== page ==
Page 50 - July 2021 Litterateur
P. 50

The  novella  is  told  from  the  point  of  view  of  SekaBuhle:  the  aggrieved  male  character.  He

                   gives personal insights into what goes on in the venues where they indulge in beer. He gives
                   an unbiased view of his wife. It is contextually and culturally stimulating that Muzi is referred
                   to as SekaBuhle, which plainly means  The father of Buhle . By the same token, Thola is
                   referred to as NakaBuhle, which literally means  The mother of Buhle . The author also uses

                   another  interesting  and  cautions  style  of  writing:  the  naming  of  characters  such  that  their
                   names have meanings. Sibanda makes use of antonomasia , which is a kind of metonym in
                   which an epithet or phrase takes the place of a proper name such as  Shut Up --qualifies to
                   be called my chum  or  Hi Queen of his eyes .


                   Thulani who is supposed to be the 'quiet one ' as his name suggests-- is a chatterbox who
                   considers himself a distinguished scholar on the female specie until he is heavily humbled in
                   a twist of the tale, at the end of the novella. His beating surprises the reader as he projects an

                   image of a man who can never lose to women. The writer also uses symbolism and caricature
                   to capture pertinent themes. His description of characters and scenes is concise and vivid.
                   Each chapter is fittingly titled and descriptive of what will unfold in that particular subdivision
                   or episode. For instance, the final chapter is entitled, ' In tatters '. The word ' tatters ' is a pun.

                   Thulani and her girlfriend are beaten to tatters while the reader is also made to laugh at this
                   stark  revelation  that  Thulani  is  not  after  all  the  invincible  specialist  he  claims  to  be.  His
                   girlfriend  who  is  touted  as  an  eagle  and  the  crème  de  la  crème  of  romance,  power  and
                   intelligence feels the  taste  of wing-clipping. Her skimpy dress is left in shreds.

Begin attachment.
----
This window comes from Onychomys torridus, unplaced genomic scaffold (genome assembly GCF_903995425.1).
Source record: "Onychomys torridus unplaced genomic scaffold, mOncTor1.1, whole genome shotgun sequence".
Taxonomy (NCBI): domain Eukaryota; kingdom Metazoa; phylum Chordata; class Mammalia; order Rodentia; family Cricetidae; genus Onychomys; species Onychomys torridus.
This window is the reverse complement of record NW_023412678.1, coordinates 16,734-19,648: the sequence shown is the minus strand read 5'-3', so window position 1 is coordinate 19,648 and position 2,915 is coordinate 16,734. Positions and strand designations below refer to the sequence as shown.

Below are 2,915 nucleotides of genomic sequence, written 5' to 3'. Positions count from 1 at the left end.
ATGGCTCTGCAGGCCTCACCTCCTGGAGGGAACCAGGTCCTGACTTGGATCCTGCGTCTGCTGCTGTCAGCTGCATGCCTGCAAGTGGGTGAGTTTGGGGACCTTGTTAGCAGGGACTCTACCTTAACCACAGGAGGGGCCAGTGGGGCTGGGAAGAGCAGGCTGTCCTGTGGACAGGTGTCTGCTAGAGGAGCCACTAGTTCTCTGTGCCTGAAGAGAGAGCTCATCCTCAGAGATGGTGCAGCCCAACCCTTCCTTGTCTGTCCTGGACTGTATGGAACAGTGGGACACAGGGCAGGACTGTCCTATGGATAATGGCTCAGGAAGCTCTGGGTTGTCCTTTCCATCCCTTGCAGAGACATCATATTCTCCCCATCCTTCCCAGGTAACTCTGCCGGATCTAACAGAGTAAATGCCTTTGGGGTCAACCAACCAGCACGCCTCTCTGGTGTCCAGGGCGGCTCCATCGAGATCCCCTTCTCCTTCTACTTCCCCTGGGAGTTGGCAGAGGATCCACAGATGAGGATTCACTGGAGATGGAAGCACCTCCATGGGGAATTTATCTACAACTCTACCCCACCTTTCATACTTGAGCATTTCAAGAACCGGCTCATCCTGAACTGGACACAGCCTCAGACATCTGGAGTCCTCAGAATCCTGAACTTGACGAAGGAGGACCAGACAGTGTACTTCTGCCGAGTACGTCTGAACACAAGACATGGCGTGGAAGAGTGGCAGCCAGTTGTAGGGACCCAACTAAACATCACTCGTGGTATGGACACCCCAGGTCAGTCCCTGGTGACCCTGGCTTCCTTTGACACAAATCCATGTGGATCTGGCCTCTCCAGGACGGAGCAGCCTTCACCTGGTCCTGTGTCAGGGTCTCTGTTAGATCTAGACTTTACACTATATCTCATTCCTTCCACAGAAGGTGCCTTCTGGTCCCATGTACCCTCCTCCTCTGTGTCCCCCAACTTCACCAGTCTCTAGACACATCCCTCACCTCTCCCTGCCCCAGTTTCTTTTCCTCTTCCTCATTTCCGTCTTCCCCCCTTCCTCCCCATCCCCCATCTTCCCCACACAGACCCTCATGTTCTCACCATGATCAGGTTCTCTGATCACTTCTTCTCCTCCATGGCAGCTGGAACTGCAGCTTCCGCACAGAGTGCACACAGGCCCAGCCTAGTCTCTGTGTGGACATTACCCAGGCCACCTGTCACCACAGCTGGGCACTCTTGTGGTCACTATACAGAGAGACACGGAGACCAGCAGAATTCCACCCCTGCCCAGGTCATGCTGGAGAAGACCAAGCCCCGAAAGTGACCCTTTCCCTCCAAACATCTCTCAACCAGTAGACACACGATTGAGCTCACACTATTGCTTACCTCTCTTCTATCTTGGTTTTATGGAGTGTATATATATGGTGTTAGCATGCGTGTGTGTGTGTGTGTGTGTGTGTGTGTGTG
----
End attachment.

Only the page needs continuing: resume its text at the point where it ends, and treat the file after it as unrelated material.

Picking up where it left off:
Reading  Cabinet  Meetings,  I  was  taken  by  the  humorous  presentation  of  characters.  Each
                   character-- from the old politician to NakaBuhle --is larger than life. Marital woes are presented
                   more as a figment of a woman's imagination than as a reality. However the bold women in the

                   form of NakaBuhle and Thulani's wife are also a pleasure to consider. One proverb of ancient
                   origin  that  says  when  an  organisation  or  state  fails,  it  is  the  leadership  that  is  the  root
                   cause comes to the mind. The proverb goes:  A fish rots from the head down . To this end,
                   the  book  also  exposes  how  society  is  generally  rotten  from  state  governance  to  industrial

                   paralysis and down to the privacy of a variety of institutions and the institution of marriage
                   itself.  A society with ridiculously high levels of unemployment, social disparities and poverty
                   is a socio-economic disaster in waiting. Corruption has left the country in shreds.  Cabinet
                   Meetings was considered for the Graywolf Press Africa Prize 2018.




                           Banqobile Virginia Dakamela, Bulawayo, Zimbabwe












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